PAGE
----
BLACK & COOL
What will divers look like 20 years from now? This is the burning question that gear manufacturers ask themselves every time a dive show comes around and they realise that they have nothing new to put on their stands.
Anyway, they still have last year's mannequin stashed away somewhere. Dab on a bit more silver paint; a few wires here and there; sling another silver-painted squeezie-bottle on the back and Bob's-yer-uncle.
On the way to the show, you can always stop off at a service station, pick up a cheap digital watch and glue it into one eye-socket of the mask - it's futuristic, man.
Streamlined and minimalist - that's where it's going. That's where it's always going. Look at the body-hugging V-necks they always wear on Star Trek. Everything will be streamlined, minimalist and available only in shades of sky-blue, red or monkey-puke.
But not in the world of diving. Man has been striving to get submerged for more than a century now, and the greatest advance we have managed to make is a buoyancy compensator with regulator hoses hidden inside it. It might be revolutionary by diving's standards, but on any other scale it's not much cop, is it?
The reason is, we don't like "streamlined". Dive kit will get chunkier, it'll get blacker - in short, it will just keep on getting cooler and cooler. If being streamlined is the future, it seems we would sooner that's where it stayed - permanently in the future.
Take a look at the evolution of dive watches. The early ones were a joke - they only had just enough hands for telling the time!
Then came the Citizen Aqualand. In evolutionary terms, it was like the ascendancy of mammals.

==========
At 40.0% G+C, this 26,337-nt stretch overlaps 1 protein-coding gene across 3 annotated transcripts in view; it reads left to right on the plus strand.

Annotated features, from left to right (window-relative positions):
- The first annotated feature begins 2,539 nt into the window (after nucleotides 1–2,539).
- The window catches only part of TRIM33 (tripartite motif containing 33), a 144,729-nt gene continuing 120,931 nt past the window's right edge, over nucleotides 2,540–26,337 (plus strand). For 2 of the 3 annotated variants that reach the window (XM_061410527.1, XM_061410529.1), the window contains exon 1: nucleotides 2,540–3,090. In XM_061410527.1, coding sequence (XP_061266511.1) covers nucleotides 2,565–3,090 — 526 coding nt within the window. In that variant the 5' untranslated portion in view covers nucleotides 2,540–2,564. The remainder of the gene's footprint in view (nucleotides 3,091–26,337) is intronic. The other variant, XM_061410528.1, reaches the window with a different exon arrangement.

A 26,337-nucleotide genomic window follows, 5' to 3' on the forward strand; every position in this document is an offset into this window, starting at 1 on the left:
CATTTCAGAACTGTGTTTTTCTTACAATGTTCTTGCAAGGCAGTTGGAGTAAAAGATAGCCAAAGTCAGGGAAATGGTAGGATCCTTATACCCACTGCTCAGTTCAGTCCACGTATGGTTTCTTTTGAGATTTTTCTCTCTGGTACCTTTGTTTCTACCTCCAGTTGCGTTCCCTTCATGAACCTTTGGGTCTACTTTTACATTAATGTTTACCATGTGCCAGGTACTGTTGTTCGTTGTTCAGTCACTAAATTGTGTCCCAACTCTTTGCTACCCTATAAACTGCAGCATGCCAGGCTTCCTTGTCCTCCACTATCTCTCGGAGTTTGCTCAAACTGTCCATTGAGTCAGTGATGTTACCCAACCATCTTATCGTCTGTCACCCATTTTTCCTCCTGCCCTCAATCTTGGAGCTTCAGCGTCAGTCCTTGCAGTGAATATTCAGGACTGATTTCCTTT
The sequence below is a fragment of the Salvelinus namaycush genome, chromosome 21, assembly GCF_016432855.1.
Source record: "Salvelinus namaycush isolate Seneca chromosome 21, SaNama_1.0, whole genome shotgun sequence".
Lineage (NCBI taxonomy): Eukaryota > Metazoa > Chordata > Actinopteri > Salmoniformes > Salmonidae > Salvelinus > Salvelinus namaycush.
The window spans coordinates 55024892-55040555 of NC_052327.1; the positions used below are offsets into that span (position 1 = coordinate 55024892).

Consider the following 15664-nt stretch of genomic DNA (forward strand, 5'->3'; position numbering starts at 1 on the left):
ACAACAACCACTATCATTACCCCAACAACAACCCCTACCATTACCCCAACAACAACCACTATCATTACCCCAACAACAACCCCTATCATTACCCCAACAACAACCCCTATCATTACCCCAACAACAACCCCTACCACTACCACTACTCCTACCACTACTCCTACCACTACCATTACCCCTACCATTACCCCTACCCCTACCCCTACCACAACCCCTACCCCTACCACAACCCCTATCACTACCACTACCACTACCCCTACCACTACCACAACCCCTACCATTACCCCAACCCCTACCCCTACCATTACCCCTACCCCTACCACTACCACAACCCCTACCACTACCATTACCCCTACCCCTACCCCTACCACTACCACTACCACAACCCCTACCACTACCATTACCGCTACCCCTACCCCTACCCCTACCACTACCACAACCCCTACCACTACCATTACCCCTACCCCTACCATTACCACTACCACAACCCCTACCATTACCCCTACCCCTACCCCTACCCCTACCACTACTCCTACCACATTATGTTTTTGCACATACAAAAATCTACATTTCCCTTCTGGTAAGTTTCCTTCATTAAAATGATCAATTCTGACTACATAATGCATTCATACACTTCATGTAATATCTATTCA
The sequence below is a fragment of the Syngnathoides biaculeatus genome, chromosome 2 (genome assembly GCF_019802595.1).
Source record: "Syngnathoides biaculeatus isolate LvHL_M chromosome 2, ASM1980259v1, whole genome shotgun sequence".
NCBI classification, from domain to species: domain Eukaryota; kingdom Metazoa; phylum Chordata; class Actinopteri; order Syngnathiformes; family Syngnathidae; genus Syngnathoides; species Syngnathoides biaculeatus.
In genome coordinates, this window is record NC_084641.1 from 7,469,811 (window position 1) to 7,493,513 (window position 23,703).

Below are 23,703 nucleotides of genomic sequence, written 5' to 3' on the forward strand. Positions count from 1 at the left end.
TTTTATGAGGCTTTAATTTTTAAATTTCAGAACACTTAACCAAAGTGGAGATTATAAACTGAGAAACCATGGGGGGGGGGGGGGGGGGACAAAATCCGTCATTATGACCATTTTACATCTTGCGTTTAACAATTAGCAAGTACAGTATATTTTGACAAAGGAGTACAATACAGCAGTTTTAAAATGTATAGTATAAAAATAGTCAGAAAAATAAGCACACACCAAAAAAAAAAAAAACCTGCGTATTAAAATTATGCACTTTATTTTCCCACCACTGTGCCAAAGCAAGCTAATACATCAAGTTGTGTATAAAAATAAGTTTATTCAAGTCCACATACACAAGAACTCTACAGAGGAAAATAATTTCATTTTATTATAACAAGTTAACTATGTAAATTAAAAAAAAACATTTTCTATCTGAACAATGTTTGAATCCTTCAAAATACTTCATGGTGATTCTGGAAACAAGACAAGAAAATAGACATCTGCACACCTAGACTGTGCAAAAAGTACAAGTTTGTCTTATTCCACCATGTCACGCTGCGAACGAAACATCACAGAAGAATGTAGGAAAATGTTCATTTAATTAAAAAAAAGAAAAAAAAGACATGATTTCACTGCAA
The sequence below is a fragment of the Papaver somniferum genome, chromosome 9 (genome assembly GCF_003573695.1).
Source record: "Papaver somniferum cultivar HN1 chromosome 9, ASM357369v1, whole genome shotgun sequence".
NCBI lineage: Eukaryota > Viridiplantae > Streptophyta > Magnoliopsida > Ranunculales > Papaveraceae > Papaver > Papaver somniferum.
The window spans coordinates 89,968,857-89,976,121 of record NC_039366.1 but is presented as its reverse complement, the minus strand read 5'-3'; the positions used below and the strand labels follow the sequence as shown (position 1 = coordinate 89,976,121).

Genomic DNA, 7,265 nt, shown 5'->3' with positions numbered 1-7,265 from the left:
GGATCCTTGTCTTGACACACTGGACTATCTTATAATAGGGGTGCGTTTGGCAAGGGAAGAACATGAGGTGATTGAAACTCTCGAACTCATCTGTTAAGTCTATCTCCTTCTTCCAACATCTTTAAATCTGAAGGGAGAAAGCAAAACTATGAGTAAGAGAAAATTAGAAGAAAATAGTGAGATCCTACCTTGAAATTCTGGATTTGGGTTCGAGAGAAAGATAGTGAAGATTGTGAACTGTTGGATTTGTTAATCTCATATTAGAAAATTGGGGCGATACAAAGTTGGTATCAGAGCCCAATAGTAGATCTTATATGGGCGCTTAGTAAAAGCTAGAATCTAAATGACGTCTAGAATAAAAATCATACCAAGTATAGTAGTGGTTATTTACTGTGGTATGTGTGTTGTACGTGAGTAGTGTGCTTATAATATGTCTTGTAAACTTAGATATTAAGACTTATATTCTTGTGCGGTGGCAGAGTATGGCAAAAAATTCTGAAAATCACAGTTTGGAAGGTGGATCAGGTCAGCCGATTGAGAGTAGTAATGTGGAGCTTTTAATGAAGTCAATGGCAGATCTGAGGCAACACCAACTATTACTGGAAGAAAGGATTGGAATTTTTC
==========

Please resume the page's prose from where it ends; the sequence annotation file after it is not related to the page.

The three-handed dinosaurs were left trampled in its path. And it's easy to see why: six arms, three beeps and, most important of all, a bezel like a porthole and a crown like the conning-tower of a small submarine.
Right now, the boys and girls in the R&D departments of all watchmakers are racking their brains for excuses for yet more arms, more sensors and even more beeps.
By 2020, I predict that we will have a watch that can sense football scores, Lottery results and even alert you when someone has swum by wearing a watch with more functions than your own - so that you can track them down later and compare models.
By 2050, these instruments will even be able to monitor the pheromone levels of all diving partners of the opposite sex. And they'll get heavier too. The race is on for those R&D guys to find a super-heavy alloy - a kind of manic-depressive lead.
That way, we will have a watch that can double as a weightbelt and, in times of emergency, as an anchor. And most important of all, we'll have a watch that makes a really satisfying thud when you heave your forearm onto the bar.
Further down the line, we will move away from equipment altogether, opting for genetic treatment instead. Divers' children will be born with small seal-like ears, and nostril-flaps that can be closed at will.
We can graft two heads onto a dog, so why not flukes onto a human? This will shift the line of questioning on Diver's Medical Q&A pages: fluke care for example, or gill-flossing.
All this, however, is a long way down the line. In the short term, diving gear will simply look kinkier.
That's more shiny rubber, more straps, bigger buckles and the introduction of studs - somehow. But that's obvious. Why else would a well-known former Tory politician have taken up diving?
Appeared in DIVER - March 2000